After 'War Room,' Power of Prayer on Display Again in New Movie

Don Piper playing himself in '90 Minutes in Heaven.'
Don Piper playing himself in '90 Minutes in Heaven.' (BGEA)

More than 7 million people have read Pastor Don Piper's testimony of his short visit to heaven. As he traveled home from a conference in January 1989, a semitrailer hit him head on, rendering him without a pulse for an hour and a half.

And starting Friday night, some of those 7 million and many others will watch his story come to life onscreen as 90 Minutes in Heaven premieres across the nation.

While the film is titled 90 Minutes in Heaven and does portray Piper's testimony of what—and who—he says he saw during his short time there, the story line focuses more on the months following the accident.

His recovery was painful, in every sense of the word—physically, mentally, emotionally and spiritually. The physical pain he endured, along with the letdown of sensing heaven only to be thrust back to a fallen world sent him spiraling into a depression.

Even though recalling the story brings back painful memories, Piper believes his story is his mission.

"There are things I tried to forget. I once recorded an audio version of the book. And that was hard to do, because reading the book aloud—cover to cover—required me to relive some stuff that I never wanted to think about again. And now, this film brings everything to the surface again," he explained. "But it's necessary to tell the story, because this is ultimately a movie about hope."

The hope has already spread, even before the premiere. Hayden Christensen, the actor who portrays Piper, has a different perspective of life and death—a much less dismal one than before.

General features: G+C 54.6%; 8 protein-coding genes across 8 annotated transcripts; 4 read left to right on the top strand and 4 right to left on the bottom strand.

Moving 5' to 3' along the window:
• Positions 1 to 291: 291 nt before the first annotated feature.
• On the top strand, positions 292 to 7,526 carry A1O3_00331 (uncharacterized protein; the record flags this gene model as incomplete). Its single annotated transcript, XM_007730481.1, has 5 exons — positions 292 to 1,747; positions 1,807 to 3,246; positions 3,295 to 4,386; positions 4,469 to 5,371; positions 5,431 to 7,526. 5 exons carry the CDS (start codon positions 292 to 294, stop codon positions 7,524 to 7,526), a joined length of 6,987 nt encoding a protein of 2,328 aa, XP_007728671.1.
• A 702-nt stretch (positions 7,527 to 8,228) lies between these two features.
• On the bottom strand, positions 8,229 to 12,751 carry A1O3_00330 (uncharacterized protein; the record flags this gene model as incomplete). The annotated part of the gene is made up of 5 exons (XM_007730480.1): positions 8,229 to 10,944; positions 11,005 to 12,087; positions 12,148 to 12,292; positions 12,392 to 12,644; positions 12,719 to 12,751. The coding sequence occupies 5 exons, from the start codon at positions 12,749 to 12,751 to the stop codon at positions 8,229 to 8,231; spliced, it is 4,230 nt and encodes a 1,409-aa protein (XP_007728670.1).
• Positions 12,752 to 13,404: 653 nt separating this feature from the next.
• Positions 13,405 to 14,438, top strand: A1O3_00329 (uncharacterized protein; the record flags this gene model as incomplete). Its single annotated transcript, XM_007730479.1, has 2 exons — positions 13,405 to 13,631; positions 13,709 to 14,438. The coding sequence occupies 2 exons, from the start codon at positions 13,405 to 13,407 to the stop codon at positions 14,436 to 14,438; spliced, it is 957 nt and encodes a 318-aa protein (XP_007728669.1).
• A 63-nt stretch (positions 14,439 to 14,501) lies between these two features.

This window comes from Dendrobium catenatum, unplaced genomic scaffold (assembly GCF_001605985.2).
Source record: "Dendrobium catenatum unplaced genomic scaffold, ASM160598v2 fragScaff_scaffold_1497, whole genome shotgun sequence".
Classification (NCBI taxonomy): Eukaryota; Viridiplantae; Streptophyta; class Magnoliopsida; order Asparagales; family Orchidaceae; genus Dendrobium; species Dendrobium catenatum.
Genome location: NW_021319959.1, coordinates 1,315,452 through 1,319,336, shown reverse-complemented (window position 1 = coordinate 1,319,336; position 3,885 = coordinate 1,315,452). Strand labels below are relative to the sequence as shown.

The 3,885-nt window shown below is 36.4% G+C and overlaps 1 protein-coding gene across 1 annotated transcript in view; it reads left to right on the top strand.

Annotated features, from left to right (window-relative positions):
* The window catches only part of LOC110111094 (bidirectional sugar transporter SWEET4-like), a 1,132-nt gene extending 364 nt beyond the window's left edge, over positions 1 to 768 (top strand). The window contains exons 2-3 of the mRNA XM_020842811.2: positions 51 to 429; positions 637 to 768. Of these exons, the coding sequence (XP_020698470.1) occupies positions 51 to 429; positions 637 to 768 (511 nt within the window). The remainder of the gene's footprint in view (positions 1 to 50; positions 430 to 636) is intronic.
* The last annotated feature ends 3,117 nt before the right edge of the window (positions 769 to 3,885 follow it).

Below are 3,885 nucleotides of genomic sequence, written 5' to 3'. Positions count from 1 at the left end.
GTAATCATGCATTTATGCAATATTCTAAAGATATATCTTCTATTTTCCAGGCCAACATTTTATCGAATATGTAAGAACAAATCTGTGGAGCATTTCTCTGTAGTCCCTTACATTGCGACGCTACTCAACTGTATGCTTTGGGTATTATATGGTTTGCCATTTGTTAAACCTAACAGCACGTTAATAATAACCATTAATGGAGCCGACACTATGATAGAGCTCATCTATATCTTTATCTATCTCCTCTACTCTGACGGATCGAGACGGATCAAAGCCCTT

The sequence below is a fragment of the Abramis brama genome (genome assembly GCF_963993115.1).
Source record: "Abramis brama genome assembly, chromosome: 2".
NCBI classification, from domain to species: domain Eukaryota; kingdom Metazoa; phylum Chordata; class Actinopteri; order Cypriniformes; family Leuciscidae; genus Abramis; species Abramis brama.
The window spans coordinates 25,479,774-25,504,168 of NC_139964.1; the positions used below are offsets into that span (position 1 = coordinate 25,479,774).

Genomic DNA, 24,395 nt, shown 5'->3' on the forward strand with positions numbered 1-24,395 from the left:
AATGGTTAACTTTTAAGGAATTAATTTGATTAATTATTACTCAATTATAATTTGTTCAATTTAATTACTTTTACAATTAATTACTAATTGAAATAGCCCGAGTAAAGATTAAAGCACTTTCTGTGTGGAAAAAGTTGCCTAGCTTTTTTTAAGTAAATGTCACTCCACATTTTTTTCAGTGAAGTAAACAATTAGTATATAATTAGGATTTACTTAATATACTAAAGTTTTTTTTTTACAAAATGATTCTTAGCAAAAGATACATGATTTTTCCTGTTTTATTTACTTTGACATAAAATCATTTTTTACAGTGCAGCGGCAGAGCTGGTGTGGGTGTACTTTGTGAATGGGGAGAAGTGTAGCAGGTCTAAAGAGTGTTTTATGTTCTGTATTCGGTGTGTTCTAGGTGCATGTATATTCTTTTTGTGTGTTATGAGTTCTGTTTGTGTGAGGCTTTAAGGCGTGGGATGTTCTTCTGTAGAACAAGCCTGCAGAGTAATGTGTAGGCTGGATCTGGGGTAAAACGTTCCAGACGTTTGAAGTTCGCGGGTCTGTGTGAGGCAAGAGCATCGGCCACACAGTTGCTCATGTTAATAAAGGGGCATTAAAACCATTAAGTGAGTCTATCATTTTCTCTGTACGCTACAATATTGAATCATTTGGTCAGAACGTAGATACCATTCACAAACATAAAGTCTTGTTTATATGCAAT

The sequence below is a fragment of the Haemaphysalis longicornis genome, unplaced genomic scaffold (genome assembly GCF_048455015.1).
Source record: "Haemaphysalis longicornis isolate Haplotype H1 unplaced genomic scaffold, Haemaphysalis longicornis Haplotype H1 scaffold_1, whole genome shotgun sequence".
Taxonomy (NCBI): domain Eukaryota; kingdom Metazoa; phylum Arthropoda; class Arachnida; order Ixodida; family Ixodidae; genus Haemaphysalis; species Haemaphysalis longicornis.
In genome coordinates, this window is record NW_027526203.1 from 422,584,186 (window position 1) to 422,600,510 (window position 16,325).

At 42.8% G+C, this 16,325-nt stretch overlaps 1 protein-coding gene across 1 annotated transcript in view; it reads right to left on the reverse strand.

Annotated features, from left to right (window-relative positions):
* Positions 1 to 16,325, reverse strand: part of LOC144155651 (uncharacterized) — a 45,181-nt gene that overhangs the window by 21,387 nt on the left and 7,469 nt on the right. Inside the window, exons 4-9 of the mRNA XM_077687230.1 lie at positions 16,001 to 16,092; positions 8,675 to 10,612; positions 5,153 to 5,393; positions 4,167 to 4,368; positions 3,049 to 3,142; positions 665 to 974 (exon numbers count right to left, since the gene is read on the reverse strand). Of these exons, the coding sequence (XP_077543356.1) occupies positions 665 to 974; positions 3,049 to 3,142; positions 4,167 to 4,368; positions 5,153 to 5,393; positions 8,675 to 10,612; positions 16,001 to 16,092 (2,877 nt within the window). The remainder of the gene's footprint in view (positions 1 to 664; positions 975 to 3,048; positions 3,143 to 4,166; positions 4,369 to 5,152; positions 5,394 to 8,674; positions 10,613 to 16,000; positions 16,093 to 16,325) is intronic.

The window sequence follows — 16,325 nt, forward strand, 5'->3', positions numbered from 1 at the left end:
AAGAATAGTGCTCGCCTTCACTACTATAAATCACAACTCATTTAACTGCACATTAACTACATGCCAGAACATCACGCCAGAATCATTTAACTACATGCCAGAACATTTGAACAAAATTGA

"Like most people, I have a fear of death. It motivates a lot of what I do; it's actually one of the reasons I act," said Christensen. "Getting to explore these concepts ... allows me to fear the unknown a little bit less."

As for Eva, Piper's wife, the turbulent months of 1989 taught her not only to be hopeful about her future in heaven, but hopeful through prayer.

"Before Don's accident, I prayed for the right things, but not with the right heart. And when I was in his hospital room, I learned for the very first time how to cry out to God," she recalled.

"As the recovery went along, I found that I could talk to God at any time. You don't have to bow your head and close your eyes. Sometimes the conversation is long and sometimes it's short, but when you are honest and open with Him, He sends you the most amazing peace and comfort." 

Don added that one other thing he anticipates about going back to heaven is being there with one of his heroes of the faith, Billy Graham.

He recalled visiting the Billy Graham Library just a few years ago with Chris, one of his sons. Library historian Wayne Atcheson took them through Billy Graham's childhood home and the Billy Graham Evangelistic Association's headquarters.

"Along the way, I mentioned several Crusades I had attended," Piper said. "A bit later, Wayne came back with photos from each of those Crusades. I cherish them and have them hanging up at home. It was a thrill to be there. I felt like I was standing on holy ground."

And as his hero releases a book later this month that reassures readers of heaven's reality, Piper looks forward to eternity more than ever.

"I can't wait to see Billy Graham there. I don't want to lose him, but I know where he's going. And I'll see him at the gates," he said. "For me, that's a glorious, awesome reality. There will be a great reunion someday!"

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